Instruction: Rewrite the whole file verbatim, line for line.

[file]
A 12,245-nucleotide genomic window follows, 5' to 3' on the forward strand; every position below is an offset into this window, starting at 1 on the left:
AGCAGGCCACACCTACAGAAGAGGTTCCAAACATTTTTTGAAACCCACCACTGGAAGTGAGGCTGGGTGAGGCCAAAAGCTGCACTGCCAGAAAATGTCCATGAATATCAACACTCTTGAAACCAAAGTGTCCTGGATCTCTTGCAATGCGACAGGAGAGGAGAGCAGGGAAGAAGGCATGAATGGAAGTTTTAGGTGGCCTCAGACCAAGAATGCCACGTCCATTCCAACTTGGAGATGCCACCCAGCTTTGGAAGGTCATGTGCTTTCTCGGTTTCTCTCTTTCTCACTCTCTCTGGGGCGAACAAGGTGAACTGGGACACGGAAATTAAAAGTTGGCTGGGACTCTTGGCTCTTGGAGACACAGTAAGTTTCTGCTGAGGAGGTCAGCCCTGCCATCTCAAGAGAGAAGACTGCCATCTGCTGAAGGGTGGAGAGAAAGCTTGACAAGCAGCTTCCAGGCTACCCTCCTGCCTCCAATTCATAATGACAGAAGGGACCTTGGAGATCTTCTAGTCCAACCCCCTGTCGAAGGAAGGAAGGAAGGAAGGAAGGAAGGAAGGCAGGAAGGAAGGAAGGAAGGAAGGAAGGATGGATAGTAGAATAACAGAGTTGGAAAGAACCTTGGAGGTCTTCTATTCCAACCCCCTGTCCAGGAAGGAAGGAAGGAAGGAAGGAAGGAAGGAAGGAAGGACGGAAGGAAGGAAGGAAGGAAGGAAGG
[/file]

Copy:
A 12,245-nucleotide genomic window follows, 5' to 3' on the forward strand; every position below is an offset into this window, starting at 1 on the left:
AGCAGGCCACACCTACAGAAGAGGTTCCAAACATTTTTTGAAACCCACCACTGGAAGTGAGGCTGGGTGAGGCCAAAAGCTGCACTGCCAGAAAATGTCCATGAATATCAACACTCTTGAAACCAAAGTGTCCTGGATCTCTTGCAATGCGACAGGAGAGGAGAGCAGGGAAGAAGGCATGAATGGAAGTTTTAGGTGGCCTCAGACCAAGAATGCCACGTCCATTCCAACTTGGAGATGCCACCCAGCTTTGGAAGGTCATGTGCTTTCTCGGTTTCTCTCTTTCTCACTCTCTCTGGGGCGAACAAGGTGAACTGGGACACGGAAATTAAAAGTTGGCTGGGACTCTTGGCTCTTGGAGACACAGTAAGTTTCTGCTGAGGAGGTCAGCCCTGCCATCTCAAGAGAGAAGACTGCCATCTGCTGAAGGGTGGAGAGAAAGCTTGACAAGCAGCTTCCAGGCTACCCTCCTGCCTCCAATTCATAATGACAGAAGGGACCTTGGAGATCTTCTAGTCCAACCCCCTGTCGAAGGAAGGAAGGAAGGAAGGAAGGAAGGAAGGCAGGAAGGAAGGAAGGAAGGAAGGAAGGATGGATAGTAGAATAACAGAGTTGGAAAGAACCTTGGAGGTCTTCTATTCCAACCCCCTGTCCAGGAAGGAAGGAAGGAAGGAAGGAAGGAAGGAAGGAAGGACGGAAGGAAGGAAGGAAGGAAGGAAGG